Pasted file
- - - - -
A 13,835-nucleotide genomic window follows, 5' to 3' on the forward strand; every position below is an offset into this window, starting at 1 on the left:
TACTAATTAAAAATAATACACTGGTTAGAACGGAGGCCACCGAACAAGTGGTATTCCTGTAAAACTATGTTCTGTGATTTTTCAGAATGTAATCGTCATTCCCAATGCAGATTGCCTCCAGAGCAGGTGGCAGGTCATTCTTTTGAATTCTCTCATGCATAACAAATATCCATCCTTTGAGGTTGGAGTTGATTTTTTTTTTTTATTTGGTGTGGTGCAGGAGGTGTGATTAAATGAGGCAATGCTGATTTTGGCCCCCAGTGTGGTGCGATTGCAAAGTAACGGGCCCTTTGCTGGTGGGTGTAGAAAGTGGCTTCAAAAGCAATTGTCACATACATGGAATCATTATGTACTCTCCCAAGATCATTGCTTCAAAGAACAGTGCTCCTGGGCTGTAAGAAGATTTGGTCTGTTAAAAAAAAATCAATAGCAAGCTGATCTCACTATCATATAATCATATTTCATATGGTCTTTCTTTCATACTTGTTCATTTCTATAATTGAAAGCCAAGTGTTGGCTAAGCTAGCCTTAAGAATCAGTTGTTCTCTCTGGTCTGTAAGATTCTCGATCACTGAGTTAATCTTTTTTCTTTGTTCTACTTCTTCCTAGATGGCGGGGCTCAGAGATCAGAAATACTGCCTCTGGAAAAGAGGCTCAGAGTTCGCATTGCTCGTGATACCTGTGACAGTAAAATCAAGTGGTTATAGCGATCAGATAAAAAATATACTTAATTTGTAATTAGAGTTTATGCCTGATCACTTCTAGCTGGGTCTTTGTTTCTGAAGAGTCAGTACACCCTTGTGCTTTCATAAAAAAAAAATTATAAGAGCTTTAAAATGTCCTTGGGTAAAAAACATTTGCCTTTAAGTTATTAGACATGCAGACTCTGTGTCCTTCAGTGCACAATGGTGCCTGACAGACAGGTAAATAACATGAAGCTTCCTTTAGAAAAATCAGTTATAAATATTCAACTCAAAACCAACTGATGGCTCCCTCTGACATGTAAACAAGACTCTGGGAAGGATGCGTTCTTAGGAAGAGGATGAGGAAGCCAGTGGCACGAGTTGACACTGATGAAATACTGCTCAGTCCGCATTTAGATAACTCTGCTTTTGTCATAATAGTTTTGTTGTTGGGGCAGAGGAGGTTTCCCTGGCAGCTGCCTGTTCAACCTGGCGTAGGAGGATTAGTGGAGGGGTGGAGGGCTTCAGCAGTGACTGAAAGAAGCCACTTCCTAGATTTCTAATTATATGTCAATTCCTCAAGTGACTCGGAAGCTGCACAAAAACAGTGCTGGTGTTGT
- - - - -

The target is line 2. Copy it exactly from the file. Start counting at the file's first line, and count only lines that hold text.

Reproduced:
TACTAATTAAAAATAATACACTGGTTAGAACGGAGGCCACCGAACAAGTGGTATTCCTGTAAAACTATGTTCTGTGATTTTTCAGAATGTAATCGTCATTCCCAATGCAGATTGCCTCCAGAGCAGGTGGCAGGTCATTCTTTTGAATTCTCTCATGCATAACAAATATCCATCCTTTGAGGTTGGAGTTGATTTTTTTTTTTTATTTGGTGTGGTGCAGGAGGTGTGATTAAATGAGGCAATGCTGATTTTGGCCCCCAGTGTGGTGCGATTGCAAAGTAACGGGCCCTTTGCTGGTGGGTGTAGAAAGTGGCTTCAAAAGCAATTGTCACATACATGGAATCATTATGTACTCTCCCAAGATCATTGCTTCAAAGAACAGTGCTCCTGGGCTGTAAGAAGATTTGGTCTGTTAAAAAAAAATCAATAGCAAGCTGATCTCACTATCATATAATCATATTTCATATGGTCTTTCTTTCATACTTGTTCATTTCTATAATTGAAAGCCAAGTGTTGGCTAAGCTAGCCTTAAGAATCAGTTGTTCTCTCTGGTCTGTAAGATTCTCGATCACTGAGTTAATCTTTTTTCTTTGTTCTACTTCTTCCTAGATGGCGGGGCTCAGAGATCAGAAATACTGCCTCTGGAAAAGAGGCTCAGAGTTCGCATTGCTCGTGATACCTGTGACAGTAAAATCAAGTGGTTATAGCGATCAGATAAAAAATATACTTAATTTGTAATTAGAGTTTATGCCTGATCACTTCTAGCTGGGTCTTTGTTTCTGAAGAGTCAGTACACCCTTGTGCTTTCATAAAAAAAAAATTATAAGAGCTTTAAAATGTCCTTGGGTAAAAAACATTTGCCTTTAAGTTATTAGACATGCAGACTCTGTGTCCTTCAGTGCACAATGGTGCCTGACAGACAGGTAAATAACATGAAGCTTCCTTTAGAAAAATCAGTTATAAATATTCAACTCAAAACCAACTGATGGCTCCCTCTGACATGTAAACAAGACTCTGGGAAGGATGCGTTCTTAGGAAGAGGATGAGGAAGCCAGTGGCACGAGTTGACACTGATGAAATACTGCTCAGTCCGCATTTAGATAACTCTGCTTTTGTCATAATAGTTTTGTTGTTGGGGCAGAGGAGGTTTCCCTGGCAGCTGCCTGTTCAACCTGGCGTAGGAGGATTAGTGGAGGGGTGGAGGGCTTCAGCAGTGACTGAAAGAAGCCACTTCCTAGATTTCTAATTATATGTCAATTCCTCAAGTGACTCGGAAGCTGCACAAAAACAGTGCTGGTGTTGT